Irena Sendler, the social worker who rescued nearly 2,500 Jewish children from the Warsaw ghetto during the Second World War, died on 12 May aged 98.
Half a million Jewish people had been crowded into the Polish ghetto by 1942, where the only escape from disease and starvation was transport to extermination camps. Recognising the Nazis deadly intentions, Sendler was appointed the head of the children’s section of underground organisation Zegota, which aided Jewish people in escaping from the ghetto.
She and her team of 20 entered the ghetto under the pretence of checking for a typhoid outbreak. The team then tried to convince parents to let them take their children away from a certain death.
While the Nazis were destroying the ghetto in 1943, she and her team smuggled out children and babies in whatever ways they could find, including in a mechanic’s box, in coffins, and disguised as parcels.
The same year, Sendler was captured and tortured by the Gestapo. They broke her feet and legs but she still refused to reveal the identities of her helpers or the children. A death sentence was only avoided when one of her helpers bribed a prison guard to set her free.
She kept a list of all the smuggled children in a jar beneath a tree in a friend’s garden. When the war was over she tried to reunite the children with parents who had survived the war.
Even after 1945, however, Sendler’s story was not revealed, as Poland’s communist government continued to persecute her for her involvement with Zegota. The climate in Poland remained anti-semitic with suspicion falling on anybody involved with non-communist organisations. But despite losing an unborn child while government officials interrogated her, she continued to work as a social worker in Warsaw, co-founding an orphanage and an older people’s home and setting up a services for women and children in need. In 2003 Poland at last recognised her work and awarded her the country’s top decoration: the Order of the White Eagle.
Elizabieta Ficowska was rescued as a baby in 1942. “Mrs Sendler saved not only us, but also our children and grandchildren and the generations to come,” she told the Associated Press last year.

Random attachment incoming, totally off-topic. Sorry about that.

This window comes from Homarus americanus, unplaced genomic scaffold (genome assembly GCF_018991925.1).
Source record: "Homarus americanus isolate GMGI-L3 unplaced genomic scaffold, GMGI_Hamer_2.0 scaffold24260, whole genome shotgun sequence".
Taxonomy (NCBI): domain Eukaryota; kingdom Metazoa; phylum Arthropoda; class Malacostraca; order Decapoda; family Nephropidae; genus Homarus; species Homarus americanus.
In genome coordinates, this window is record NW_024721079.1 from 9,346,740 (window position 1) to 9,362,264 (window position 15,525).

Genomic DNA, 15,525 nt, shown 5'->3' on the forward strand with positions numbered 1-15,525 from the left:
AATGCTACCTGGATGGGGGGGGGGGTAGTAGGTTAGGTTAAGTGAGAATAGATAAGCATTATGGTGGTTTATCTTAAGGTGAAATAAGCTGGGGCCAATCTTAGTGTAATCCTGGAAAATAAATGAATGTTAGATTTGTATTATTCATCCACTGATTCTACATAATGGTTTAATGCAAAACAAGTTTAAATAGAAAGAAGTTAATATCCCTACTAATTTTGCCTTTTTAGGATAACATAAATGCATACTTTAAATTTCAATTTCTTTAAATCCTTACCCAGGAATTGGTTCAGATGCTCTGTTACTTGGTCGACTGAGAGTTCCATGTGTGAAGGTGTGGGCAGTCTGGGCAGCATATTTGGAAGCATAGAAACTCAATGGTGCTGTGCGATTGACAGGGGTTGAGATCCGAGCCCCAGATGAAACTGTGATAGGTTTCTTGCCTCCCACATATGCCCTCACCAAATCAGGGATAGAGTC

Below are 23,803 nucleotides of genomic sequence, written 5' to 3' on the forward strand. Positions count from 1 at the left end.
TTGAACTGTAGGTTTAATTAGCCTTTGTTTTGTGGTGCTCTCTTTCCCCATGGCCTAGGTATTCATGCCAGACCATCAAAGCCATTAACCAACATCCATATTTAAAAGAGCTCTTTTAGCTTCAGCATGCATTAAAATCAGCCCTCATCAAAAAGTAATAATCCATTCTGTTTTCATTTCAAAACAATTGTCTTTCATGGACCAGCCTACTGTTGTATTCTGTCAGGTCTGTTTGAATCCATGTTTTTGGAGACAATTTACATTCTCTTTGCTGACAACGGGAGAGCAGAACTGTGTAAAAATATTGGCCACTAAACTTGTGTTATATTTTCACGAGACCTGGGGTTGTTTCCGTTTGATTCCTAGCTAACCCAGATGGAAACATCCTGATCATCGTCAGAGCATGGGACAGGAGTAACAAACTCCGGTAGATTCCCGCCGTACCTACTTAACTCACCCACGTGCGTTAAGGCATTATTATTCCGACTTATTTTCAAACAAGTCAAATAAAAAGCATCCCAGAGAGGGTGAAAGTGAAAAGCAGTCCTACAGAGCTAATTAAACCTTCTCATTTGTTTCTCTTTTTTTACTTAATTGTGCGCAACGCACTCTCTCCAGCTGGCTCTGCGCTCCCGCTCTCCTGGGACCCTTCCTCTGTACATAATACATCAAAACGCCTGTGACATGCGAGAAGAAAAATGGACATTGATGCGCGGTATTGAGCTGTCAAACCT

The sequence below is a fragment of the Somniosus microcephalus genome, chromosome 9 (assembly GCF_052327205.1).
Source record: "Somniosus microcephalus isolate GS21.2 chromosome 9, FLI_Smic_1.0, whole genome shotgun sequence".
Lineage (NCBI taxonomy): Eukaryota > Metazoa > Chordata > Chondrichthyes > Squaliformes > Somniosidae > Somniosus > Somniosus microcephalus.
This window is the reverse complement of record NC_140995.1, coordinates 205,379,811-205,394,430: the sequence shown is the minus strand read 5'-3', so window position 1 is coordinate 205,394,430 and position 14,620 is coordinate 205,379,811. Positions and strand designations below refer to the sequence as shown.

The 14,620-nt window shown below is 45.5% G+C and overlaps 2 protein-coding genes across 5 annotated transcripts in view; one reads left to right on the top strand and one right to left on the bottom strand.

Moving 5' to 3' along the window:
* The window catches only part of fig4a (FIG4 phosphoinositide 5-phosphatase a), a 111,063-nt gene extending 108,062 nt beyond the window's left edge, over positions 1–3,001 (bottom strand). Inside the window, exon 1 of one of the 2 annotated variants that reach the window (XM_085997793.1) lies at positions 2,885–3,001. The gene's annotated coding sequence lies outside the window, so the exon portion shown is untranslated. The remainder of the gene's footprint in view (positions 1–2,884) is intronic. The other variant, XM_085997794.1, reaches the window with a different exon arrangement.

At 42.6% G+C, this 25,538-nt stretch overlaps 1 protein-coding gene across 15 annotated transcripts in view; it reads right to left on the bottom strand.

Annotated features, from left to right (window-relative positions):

In a letter to the Polish Senate, also last year, Sendler said: “Every child saved with my help and the help of all the wonderful secret messengers, who today are no longer living, is the justification of my existence on this earth, and not a title to glory.”
In 2006, the International Federation of Social Workers named her most distinguished social worker at the organisation’s 50th anniversary conference in Munich. She was also nominated for the Nobel Peace Prize in 2007.
She was named as Righteous Among the Nations by Yad Vashem holocaust memorial, a title dedicated to those who helped Jewish people during the war. Yad Vashem chairman Avner Shalev said last week: “Irena Sendler’s courageous activities rescuing Jews during the Holocaust serve as a beacon of light to the world, inspiring hope and restoring faith in the innate goodness of mankind.”
A Roman Catholic, Sendler was known as the “female Schindler”, although she saved twice as many lives as the German industrialist who was made famous by the 1993 film. The Irena Sendler Story is in pre-production by American television network CBS.
Born in Otwock, near Warsaw, on 15 February 1910, Sendler was the only daughter of a doctor, Stanislaw Krzyzanowski, who enjoyed good relations with his Jewish neighbours. Catholic children in Poland were often prevented from playing with Jewish children but Krzyzanowski did not follow this convention.
Her second husband – she had divorced her first shortly after the war – was fellow underground member, Stefan Zgrzembski, with whom she had two sons and a daughter. One son died a few days after his birth and the second, Adam, died of heart failure in 1999. She is survived by her daughter and a granddaughter.
Sendler often said her actions were “a normal thing to do” and did not like the description of herself as a “hero”, saying “the opposite is true – I continue to have qualms of conscience that I did so little. I could have done more. This regret will follow me to my death.”
Social worker Irena Sendler tells of her Schindler-style mercy mission in Warsaw ghetto
The Irena Sendler Project